A new exhibition at the Museum of Arts and Design (MAD) delves into the Negro Motorist Green Book

Nat King Cole was the first to record the song and the great irony is that while the jazz legend helped romanticize the highway, it was incredibly dangerous for him: Route 66 snaked through cities and towns that were hostile and often violent toward black travelers.

However, touring musicians, like Cole, and other travelers had a secret weapon to bypass racist towns, restaurants, motels, gas stations, and other businesses across the country: The Negro Motorist Green Book, a guide to establishments that were safe for and welcoming to African Americans.

…“The Green Book was like a treasure map that led [black travelers] to places that they could stop, from gas stations to food to hotels,” Adams tells Curbed.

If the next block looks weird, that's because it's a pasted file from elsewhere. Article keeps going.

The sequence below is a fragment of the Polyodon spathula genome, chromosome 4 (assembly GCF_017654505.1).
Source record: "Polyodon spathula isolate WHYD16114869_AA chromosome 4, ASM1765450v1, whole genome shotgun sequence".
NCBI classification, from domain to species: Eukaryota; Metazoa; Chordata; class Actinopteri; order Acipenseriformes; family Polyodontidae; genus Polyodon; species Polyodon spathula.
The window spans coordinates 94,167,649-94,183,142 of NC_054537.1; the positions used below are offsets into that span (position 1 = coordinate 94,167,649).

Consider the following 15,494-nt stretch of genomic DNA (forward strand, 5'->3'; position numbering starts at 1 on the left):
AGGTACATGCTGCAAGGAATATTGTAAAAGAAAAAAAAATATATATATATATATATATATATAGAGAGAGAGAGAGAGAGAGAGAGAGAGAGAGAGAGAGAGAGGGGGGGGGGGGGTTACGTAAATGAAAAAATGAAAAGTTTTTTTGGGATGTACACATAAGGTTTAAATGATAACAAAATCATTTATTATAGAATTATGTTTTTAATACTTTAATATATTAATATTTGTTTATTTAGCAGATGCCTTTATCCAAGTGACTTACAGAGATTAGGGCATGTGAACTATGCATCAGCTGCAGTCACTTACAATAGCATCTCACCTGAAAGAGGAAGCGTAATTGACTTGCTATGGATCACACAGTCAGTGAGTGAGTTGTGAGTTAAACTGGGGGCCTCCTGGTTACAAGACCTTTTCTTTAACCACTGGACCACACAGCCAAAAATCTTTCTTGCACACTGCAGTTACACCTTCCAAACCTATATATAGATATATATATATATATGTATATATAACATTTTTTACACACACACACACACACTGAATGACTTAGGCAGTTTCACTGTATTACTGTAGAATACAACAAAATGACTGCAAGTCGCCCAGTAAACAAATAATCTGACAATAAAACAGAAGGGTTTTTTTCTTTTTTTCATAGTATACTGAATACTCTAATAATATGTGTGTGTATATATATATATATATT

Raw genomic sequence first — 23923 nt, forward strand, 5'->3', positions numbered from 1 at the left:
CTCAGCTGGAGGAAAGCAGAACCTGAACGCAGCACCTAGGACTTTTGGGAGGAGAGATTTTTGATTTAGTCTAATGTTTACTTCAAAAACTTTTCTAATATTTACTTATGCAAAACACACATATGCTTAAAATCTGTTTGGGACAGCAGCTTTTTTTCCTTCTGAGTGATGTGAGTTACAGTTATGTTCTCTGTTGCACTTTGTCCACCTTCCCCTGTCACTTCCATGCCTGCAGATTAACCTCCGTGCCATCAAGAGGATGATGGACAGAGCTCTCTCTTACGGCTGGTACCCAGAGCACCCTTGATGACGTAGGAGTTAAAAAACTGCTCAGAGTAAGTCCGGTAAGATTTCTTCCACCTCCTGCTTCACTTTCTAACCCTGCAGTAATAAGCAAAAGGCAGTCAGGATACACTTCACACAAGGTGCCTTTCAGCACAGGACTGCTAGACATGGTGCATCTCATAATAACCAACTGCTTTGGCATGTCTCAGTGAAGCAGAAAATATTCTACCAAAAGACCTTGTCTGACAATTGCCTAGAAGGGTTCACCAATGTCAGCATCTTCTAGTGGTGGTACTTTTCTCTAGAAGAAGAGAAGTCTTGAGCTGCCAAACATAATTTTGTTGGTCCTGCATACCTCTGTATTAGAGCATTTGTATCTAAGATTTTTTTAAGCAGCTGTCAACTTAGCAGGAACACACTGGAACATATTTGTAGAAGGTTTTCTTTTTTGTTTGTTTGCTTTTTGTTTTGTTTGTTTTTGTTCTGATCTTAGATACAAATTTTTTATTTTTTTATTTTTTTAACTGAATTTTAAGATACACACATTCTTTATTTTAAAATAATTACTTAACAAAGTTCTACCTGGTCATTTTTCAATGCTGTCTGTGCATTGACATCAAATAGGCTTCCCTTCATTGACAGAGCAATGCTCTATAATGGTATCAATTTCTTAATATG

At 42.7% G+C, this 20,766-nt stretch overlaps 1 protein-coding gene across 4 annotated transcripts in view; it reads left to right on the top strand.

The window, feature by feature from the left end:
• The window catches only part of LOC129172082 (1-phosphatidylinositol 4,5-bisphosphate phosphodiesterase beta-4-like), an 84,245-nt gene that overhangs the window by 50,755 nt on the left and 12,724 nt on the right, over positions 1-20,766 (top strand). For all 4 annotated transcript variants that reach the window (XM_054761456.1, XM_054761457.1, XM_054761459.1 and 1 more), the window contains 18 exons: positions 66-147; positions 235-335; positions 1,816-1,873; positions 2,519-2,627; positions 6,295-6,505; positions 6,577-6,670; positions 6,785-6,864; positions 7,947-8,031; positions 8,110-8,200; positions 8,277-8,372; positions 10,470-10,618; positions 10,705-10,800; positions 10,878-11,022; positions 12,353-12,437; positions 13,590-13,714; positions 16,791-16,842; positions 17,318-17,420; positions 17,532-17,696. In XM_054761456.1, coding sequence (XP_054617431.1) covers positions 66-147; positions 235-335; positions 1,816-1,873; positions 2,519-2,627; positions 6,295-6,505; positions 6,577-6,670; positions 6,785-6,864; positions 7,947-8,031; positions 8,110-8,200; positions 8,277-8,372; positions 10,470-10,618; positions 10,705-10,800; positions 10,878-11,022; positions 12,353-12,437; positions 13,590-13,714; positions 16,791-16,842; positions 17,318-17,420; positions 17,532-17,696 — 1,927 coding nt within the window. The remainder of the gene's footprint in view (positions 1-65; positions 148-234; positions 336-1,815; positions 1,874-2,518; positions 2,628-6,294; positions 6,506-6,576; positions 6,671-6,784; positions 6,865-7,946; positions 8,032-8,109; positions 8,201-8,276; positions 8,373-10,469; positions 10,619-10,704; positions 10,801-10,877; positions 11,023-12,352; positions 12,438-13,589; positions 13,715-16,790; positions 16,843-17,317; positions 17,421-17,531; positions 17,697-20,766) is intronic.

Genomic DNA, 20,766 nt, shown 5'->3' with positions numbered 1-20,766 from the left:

…“America was promoting this idea of travel and using automobiles and trailers to explore the country, but it wasn’t something that black Americans had the privilege of doing,” Dexter Wimberly, the exhibition’s curator, tells Curbed. “What Green did was try to construct a space where black travelers can feel like all the other [white] Americans who can travel.”

…“In society, there so many opposition forces to deal with; focusing on the effects of the Green Book would be more enlightening to future generations,” Adams says. “Something so simple as putting a book together can be a way to deal with political unrest; something so simple that you can do on your own can affect people in a constructive way.”

How the “Green Book” changed travel for African Americans – Curbed



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